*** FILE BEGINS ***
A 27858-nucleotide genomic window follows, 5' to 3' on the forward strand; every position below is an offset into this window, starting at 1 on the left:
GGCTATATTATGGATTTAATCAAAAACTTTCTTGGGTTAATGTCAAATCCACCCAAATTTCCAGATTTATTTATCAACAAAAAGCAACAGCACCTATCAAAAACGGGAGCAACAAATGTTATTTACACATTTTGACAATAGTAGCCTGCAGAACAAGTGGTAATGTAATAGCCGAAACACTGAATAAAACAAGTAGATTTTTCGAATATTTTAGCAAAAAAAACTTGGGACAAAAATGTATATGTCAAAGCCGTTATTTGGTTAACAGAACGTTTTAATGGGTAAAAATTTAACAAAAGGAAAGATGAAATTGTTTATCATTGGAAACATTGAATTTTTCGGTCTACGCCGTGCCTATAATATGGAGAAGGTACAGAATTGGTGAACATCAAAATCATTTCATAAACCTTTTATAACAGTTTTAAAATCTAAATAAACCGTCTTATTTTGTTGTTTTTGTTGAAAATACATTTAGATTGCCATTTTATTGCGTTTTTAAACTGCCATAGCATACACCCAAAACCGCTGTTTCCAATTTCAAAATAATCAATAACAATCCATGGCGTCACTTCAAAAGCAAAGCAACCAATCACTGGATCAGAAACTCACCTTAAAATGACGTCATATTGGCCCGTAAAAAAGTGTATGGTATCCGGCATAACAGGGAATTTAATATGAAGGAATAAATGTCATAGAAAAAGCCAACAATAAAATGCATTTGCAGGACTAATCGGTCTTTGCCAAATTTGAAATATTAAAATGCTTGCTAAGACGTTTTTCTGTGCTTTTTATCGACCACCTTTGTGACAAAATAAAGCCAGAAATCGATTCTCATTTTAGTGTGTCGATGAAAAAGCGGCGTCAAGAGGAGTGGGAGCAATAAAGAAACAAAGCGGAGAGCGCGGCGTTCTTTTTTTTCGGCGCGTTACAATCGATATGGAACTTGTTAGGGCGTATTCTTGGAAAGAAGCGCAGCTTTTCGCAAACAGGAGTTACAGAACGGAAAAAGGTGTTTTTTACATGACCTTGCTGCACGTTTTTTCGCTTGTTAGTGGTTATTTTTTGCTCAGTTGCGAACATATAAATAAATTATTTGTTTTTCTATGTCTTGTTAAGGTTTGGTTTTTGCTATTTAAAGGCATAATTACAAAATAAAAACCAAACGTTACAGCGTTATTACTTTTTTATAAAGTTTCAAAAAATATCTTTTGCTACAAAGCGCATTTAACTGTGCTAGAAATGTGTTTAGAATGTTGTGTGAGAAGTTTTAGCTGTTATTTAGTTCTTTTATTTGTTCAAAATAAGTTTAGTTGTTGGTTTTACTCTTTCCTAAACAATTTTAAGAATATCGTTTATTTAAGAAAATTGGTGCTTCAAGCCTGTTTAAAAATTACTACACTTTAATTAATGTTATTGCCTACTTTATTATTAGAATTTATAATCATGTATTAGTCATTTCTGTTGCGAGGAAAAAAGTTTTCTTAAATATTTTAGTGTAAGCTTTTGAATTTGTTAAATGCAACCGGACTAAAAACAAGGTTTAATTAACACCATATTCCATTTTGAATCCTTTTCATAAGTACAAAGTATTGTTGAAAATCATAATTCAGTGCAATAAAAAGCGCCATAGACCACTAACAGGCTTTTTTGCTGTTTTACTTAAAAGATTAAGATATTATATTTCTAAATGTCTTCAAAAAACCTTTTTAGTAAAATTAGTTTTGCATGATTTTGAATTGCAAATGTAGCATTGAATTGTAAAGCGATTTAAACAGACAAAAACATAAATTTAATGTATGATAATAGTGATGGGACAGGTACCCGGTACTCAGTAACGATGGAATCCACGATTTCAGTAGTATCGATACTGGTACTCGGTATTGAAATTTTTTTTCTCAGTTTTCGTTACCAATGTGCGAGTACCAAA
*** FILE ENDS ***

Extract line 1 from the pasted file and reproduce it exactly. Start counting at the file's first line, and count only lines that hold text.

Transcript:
A 27858-nucleotide genomic window follows, 5' to 3' on the forward strand; every position below is an offset into this window, starting at 1 on the left: